Canstar Community News - ONLINE EDITION
Happyland kept Winnipeg residents amused
One hundred years ago, my street was an amusement park.
Instead of my house, there was a rollercoaster. In place of the majestic and ailing elm trees were a bandstand, baseball diamond, an open-air ice cream parlour and an 80-foot high circular swing.
From 1906 to 1914, Happyland Park stood on the stretch of land between Aubrey and Dominion Streets and Portage Avenue and the Assiniboine River.
Before Wolseley was Wolseley and the neighbourhood was still on the outskirts of town, the American-owned amusement park drew thousands of visitors weekly until financial burdens forced it to close.
Happyland’s other attractions included Japanese tea gardens, a romantic boat ride for lovers through ‘Ye Olde Mill, a miniature train, penny arcade, and a baseball park for the former Winnipeg Maroons baseball club.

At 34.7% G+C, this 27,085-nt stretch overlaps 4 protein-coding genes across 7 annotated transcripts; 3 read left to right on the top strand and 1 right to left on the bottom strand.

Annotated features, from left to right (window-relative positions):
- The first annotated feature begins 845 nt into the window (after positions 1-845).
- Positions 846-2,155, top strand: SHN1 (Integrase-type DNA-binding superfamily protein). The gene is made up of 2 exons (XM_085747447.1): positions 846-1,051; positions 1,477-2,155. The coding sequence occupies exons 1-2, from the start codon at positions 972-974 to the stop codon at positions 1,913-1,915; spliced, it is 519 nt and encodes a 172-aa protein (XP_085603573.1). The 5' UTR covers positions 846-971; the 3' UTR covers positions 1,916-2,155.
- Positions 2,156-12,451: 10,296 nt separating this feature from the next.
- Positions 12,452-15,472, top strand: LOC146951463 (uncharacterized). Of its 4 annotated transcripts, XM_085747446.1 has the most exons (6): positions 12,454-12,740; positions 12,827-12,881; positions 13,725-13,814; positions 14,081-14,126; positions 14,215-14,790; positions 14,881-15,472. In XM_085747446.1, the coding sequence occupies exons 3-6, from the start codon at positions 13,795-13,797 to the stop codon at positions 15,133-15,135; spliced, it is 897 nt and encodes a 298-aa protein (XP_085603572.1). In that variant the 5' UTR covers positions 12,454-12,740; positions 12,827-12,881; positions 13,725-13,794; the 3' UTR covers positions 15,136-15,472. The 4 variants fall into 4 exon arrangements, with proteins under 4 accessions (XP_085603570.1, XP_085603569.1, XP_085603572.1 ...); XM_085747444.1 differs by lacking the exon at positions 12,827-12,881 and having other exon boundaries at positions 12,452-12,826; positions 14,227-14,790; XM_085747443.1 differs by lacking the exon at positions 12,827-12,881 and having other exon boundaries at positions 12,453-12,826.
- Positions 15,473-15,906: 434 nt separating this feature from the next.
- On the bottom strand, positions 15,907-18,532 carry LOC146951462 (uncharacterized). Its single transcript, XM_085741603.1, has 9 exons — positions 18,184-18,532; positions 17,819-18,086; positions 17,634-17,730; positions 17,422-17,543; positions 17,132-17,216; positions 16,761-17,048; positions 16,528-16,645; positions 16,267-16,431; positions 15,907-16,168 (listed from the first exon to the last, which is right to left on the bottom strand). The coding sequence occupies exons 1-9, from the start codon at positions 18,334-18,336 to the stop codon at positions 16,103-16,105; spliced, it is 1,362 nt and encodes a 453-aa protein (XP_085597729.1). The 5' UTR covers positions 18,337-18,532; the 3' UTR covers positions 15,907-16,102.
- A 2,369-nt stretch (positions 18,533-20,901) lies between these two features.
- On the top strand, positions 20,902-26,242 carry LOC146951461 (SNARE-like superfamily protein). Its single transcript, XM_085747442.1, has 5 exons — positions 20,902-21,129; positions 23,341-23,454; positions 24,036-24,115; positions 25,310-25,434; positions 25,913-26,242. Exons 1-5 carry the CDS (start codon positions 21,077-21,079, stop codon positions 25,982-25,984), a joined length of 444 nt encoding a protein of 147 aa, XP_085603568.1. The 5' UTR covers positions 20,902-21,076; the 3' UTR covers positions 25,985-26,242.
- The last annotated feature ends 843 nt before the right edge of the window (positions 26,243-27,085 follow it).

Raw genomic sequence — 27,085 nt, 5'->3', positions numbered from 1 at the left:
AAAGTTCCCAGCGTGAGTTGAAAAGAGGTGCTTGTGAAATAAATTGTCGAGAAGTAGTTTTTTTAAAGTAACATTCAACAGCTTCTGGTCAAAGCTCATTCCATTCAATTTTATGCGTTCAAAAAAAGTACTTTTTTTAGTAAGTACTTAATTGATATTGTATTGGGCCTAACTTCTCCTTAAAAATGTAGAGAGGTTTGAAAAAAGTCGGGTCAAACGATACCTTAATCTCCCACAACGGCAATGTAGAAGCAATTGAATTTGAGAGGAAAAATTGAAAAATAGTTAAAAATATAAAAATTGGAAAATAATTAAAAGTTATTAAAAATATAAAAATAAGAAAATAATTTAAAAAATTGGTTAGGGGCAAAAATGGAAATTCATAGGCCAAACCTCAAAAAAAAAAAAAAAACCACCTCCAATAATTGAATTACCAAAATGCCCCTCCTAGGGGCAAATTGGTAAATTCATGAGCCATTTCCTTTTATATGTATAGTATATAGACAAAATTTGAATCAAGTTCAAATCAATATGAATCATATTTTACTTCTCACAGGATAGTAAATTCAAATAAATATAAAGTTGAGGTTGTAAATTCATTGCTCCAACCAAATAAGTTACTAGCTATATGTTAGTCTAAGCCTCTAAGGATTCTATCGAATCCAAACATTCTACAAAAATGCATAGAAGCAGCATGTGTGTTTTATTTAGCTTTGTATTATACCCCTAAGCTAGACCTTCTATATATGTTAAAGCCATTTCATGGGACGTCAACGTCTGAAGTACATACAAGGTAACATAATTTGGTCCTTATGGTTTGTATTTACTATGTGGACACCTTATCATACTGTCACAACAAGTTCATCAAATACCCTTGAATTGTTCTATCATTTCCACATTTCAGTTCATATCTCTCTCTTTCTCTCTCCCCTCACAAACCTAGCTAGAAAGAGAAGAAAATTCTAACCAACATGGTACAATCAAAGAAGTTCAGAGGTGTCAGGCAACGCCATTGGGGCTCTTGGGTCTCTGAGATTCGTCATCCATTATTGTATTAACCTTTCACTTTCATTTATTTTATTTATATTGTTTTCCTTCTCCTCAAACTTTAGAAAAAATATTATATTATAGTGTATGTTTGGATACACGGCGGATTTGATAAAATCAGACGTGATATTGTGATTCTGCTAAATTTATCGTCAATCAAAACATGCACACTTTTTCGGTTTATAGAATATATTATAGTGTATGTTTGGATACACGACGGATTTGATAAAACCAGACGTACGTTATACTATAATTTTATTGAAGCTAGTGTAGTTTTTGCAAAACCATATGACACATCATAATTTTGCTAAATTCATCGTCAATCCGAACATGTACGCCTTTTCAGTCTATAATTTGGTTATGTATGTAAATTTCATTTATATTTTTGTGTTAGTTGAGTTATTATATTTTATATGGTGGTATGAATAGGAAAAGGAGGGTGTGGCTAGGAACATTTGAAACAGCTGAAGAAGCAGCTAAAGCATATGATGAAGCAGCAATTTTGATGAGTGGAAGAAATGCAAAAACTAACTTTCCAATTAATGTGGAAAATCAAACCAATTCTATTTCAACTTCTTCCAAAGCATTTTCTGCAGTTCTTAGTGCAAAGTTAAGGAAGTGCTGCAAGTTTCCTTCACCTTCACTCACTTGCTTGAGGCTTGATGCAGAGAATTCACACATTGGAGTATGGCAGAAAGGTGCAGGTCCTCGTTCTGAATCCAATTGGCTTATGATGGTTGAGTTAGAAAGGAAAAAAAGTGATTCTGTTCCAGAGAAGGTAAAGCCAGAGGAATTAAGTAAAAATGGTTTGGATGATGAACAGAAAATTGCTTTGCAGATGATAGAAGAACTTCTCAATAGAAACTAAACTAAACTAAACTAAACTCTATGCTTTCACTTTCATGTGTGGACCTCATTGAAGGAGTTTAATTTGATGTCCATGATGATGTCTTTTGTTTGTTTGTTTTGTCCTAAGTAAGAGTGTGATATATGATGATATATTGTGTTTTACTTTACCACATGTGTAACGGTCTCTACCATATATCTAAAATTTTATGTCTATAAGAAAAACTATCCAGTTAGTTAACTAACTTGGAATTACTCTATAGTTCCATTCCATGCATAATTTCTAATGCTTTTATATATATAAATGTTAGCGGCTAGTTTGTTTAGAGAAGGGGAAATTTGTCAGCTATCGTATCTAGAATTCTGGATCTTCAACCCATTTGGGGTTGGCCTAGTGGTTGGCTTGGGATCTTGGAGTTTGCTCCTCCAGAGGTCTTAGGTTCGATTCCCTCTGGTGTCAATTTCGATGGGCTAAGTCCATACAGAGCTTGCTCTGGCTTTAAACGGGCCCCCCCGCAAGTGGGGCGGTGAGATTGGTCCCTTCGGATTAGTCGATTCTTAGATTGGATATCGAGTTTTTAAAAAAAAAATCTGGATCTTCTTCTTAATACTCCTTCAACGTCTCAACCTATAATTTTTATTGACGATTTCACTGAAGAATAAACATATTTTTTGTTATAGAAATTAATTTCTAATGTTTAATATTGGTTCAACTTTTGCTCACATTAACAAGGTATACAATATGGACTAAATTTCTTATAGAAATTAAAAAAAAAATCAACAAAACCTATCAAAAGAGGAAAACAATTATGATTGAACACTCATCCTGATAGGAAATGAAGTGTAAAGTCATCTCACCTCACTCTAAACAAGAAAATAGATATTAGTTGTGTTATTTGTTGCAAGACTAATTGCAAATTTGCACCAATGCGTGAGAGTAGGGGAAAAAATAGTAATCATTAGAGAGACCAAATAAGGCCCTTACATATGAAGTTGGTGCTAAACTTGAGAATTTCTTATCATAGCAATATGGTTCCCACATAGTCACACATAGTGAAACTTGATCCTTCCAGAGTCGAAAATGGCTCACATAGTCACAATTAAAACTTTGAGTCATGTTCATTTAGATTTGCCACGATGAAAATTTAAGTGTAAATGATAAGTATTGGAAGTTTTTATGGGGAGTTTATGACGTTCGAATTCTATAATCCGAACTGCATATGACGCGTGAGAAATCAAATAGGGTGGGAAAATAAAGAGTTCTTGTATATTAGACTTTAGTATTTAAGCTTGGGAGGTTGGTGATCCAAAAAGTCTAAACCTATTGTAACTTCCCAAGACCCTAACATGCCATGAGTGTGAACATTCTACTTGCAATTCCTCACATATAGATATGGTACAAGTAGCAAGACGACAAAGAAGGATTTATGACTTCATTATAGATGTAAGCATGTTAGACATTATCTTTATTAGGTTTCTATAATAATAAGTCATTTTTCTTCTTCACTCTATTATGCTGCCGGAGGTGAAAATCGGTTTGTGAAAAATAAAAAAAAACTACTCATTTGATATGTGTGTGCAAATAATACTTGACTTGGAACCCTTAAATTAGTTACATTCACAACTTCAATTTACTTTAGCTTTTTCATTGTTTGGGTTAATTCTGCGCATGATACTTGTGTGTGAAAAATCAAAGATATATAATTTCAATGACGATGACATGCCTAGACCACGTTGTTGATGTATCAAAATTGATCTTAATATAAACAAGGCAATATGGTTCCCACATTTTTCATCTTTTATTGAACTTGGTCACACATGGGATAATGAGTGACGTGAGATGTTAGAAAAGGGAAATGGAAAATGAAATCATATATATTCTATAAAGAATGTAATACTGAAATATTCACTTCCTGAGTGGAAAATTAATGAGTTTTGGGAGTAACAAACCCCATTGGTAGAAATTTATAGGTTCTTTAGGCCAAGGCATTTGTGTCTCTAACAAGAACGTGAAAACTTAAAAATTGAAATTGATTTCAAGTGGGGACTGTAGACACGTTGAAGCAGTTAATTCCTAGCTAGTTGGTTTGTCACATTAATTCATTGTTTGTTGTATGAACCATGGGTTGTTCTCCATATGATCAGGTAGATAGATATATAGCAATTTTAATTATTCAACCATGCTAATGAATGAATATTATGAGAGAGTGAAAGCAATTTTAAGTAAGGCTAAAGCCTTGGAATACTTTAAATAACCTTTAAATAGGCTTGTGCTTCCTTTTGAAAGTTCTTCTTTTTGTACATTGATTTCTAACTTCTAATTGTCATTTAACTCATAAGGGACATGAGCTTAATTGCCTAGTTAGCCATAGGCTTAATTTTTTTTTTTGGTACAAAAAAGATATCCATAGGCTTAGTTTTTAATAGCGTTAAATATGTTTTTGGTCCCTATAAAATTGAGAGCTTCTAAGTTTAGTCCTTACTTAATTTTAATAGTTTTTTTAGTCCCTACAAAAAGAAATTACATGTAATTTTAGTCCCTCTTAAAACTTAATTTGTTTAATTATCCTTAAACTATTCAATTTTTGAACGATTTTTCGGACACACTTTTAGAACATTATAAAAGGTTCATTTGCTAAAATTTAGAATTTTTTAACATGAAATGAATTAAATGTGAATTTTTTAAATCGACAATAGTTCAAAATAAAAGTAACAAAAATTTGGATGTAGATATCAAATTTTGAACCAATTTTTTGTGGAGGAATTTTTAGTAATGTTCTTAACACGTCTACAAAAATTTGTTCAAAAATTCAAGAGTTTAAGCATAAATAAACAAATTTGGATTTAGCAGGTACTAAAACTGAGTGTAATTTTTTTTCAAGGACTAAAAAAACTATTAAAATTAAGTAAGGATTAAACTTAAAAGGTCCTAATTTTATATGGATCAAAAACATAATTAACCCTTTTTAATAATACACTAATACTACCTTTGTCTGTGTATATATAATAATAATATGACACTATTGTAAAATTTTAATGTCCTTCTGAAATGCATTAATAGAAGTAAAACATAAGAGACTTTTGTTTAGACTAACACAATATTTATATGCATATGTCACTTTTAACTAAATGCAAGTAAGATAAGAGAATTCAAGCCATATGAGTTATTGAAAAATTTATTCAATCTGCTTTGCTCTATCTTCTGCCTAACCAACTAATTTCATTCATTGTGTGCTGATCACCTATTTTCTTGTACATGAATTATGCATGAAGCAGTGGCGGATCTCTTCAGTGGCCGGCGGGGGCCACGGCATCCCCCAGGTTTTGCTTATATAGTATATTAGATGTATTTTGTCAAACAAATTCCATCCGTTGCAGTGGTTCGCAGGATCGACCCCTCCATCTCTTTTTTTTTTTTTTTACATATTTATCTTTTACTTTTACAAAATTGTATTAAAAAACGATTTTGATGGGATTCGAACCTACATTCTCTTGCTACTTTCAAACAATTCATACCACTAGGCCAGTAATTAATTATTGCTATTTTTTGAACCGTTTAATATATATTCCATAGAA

The entrance to the park was Doric in architectural style with a big sign reading Happyland that lit up at night. The park officially opened during the last week of May in 1906, with attendance figures reaching as high as 44,000.
Aubrey, Sherburn, Garfield, and Dominion Streets were therefore not fully developed until after the First World War — a few years after many Wolseley homes.
Laina Hughes is a community correspondent for Wolseley. She launches her book Wolseley Stories on Thursday, March 7 at 7:30 p.m.McNally Robinson.
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